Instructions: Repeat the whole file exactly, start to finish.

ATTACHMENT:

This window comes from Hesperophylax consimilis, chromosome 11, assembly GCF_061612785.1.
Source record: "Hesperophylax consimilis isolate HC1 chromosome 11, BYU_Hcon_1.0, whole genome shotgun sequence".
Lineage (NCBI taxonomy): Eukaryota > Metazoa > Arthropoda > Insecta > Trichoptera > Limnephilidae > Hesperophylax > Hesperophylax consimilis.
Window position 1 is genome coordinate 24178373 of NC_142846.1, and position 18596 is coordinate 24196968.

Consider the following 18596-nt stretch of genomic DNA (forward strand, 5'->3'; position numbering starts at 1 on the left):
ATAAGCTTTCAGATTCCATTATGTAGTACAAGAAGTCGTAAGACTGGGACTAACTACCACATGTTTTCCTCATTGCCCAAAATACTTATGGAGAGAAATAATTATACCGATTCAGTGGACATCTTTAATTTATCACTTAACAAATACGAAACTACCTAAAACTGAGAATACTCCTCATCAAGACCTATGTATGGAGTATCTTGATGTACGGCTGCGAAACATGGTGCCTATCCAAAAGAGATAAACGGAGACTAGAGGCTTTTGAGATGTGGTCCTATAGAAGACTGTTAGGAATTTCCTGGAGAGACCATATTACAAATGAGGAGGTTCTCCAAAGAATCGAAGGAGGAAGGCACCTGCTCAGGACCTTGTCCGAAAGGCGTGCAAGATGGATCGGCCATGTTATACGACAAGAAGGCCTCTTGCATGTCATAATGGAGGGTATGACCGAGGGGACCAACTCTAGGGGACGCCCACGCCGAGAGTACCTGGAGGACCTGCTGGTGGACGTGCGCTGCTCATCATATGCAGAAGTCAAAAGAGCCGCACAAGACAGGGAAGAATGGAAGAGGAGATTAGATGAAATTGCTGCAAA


This window comes from Hesperophylax consimilis, chromosome 11, assembly GCF_061612785.1.
Source record: "Hesperophylax consimilis isolate HC1 chromosome 11, BYU_Hcon_1.0, whole genome shotgun sequence".
Lineage (NCBI taxonomy): Eukaryota > Metazoa > Arthropoda > Insecta > Trichoptera > Limnephilidae > Hesperophylax > Hesperophylax consimilis.
Window position 1 is genome coordinate 24178373 of NC_142846.1, and position 18596 is coordinate 24196968.

Consider the following 18596-nt stretch of genomic DNA (forward strand, 5'->3'; position numbering starts at 1 on the left):
ATAAGCTTTCAGATTCCATTATGTAGTACAAGAAGTCGTAAGACTGGGACTAACTACCACATGTTTTCCTCATTGCCCAAAATACTTATGGAGAGAAATAATTATACCGATTCAGTGGACATCTTTAATTTATCACTTAACAAATACGAAACTACCTAAAACTGAGAATACTCCTCATCAAGACCTATGTATGGAGTATCTTGATGTACGGCTGCGAAACATGGTGCCTATCCAAAAGAGATAAACGGAGACTAGAGGCTTTTGAGATGTGGTCCTATAGAAGACTGTTAGGAATTTCCTGGAGAGACCATATTACAAATGAGGAGGTTCTCCAAAGAATCGAAGGAGGAAGGCACCTGCTCAGGACCTTGTCCGAAAGGCGTGCAAGATGGATCGGCCATGTTATACGACAAGAAGGCCTCTTGCATGTCATAATGGAGGGTATGACCGAGGGGACCAACTCTAGGGGACGCCCACGCCGAGAGTACCTGGAGGACCTGCTGGTGGACGTGCGCTGCTCATCATATGCAGAAGTCAAAAGAGCCGCACAAGACAGGGAAGAATGGAAGAGGAGATTAGATGAAATTGCTGCAAA